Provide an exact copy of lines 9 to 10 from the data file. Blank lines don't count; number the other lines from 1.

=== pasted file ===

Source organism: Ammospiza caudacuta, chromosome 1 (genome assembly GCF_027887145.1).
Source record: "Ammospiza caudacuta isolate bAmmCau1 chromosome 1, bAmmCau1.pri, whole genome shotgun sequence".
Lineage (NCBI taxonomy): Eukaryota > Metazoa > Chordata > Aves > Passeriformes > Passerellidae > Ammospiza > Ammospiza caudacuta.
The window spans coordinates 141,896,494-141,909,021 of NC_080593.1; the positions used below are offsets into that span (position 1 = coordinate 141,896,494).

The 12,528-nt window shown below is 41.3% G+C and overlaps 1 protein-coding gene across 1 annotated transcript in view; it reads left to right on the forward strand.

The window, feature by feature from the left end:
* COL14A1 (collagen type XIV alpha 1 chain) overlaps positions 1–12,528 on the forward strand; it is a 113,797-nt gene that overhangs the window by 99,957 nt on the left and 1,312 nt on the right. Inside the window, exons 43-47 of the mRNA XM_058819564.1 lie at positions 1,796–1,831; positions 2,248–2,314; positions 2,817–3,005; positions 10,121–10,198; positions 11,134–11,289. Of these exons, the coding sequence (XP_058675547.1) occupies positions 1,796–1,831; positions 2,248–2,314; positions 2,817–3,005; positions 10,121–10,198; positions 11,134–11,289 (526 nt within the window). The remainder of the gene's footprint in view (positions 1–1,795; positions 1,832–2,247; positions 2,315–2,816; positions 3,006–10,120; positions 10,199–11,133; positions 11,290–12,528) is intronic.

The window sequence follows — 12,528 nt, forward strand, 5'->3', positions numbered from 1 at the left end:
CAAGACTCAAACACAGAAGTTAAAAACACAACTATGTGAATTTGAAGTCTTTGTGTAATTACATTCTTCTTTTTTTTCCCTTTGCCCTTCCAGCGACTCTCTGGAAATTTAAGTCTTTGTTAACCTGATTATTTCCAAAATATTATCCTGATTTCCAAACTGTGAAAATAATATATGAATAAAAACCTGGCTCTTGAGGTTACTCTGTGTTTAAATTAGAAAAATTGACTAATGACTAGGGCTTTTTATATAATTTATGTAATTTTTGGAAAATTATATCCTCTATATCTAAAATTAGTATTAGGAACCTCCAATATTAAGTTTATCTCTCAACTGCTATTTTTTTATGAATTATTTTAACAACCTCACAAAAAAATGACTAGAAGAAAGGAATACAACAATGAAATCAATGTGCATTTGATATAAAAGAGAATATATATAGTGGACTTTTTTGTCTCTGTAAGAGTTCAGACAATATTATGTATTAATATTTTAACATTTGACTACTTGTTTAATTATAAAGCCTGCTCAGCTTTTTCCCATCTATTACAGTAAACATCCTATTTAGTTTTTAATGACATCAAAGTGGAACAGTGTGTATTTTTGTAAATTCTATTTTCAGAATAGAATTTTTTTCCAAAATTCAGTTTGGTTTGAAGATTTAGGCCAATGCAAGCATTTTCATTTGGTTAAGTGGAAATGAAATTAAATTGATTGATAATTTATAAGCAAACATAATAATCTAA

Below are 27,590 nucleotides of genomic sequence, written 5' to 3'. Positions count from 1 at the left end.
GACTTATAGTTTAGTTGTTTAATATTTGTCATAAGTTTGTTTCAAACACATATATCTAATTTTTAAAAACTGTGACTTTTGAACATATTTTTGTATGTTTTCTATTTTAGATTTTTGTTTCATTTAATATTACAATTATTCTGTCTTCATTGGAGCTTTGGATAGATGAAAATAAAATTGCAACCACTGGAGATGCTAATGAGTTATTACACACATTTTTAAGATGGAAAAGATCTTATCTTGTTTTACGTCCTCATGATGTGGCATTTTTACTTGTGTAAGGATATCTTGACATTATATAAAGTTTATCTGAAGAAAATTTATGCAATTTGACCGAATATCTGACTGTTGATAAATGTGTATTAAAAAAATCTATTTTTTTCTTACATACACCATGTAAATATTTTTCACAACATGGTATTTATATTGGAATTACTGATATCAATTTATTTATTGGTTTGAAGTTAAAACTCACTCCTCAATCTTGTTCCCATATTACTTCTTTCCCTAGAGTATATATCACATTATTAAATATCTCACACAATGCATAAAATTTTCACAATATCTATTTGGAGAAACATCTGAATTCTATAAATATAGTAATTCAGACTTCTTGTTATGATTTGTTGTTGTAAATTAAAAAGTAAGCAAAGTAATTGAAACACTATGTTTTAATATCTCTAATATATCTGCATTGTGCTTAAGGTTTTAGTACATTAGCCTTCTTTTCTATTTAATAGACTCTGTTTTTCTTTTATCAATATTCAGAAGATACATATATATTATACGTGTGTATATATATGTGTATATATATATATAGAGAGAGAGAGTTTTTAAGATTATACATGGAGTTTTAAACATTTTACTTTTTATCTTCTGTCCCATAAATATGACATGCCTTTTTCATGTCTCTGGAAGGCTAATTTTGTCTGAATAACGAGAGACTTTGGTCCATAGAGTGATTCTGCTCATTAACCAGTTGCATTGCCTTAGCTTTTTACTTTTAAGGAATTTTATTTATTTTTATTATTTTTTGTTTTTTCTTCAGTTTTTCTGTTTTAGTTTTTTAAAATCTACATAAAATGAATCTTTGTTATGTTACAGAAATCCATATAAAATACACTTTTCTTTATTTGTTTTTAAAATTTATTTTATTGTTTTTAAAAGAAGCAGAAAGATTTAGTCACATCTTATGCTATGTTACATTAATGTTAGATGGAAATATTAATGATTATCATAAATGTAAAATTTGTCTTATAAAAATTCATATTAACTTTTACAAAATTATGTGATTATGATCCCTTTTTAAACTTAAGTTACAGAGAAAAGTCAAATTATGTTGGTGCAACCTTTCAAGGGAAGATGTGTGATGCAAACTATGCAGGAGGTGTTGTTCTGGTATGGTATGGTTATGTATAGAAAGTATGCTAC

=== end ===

CAAGACTCAAACACAGAAGTTAAAAACACAACTATGTGAATTTGAAGTCTTTGTGTAATTACATTCTTCTTTTTTTTCCCTTTGCCCTTCCAGCGACTCTCTGGAAATTTAAGTCTTTGTTAACCTGATTATTTCCAAAATATTATCCTGATTTCCAAACTGTGAAAATAATATATGAATAAAAACCTGGCTCTTGAGGTTACTCTGTGTTTAAATTAGAAAAATTGACTAATGACTAGGGCTTTTTATATAATTTATGTAATTTTTGGAAAATTATATCCTCTATATCTAAAATTAGTATTAGGAACCTCCAATATTAAGTTTATCTCTCAACTGCTATTTTTTTATGAATTATTTTAACAACCTCACAAAAAAATGACTAGAAGAAAGGAATACAACAATGAAATCAATGTGCATTTGATATAAAAGAGAATATATATAGTGGACTTTTTTGTCTCTGTAAGAGTTCAGACAATATTATGTATTAATATTTTAACATTTGACTACTTGTTTAATTATAAAGCCTGCTCAGCTTTTTCCCATCTATTACAGTAAACATCCTATTTAGTTTTTAATGACATCAAAGTGGAACAGTGTGTATTTTTGTAAATTCTATTTTCAGAATAGAATTTTTTTCCAAAATTCAGTTTGGTTTGAAGATTTAGGCCAATGCAAGCATTTTCATTTGGTTAAGTGGAAATGAAATTAAATTGATTGATAATTTATAAGCAAACATAATAATCTAA

Below are 27,590 nucleotides of genomic sequence, written 5' to 3'. Positions count from 1 at the left end.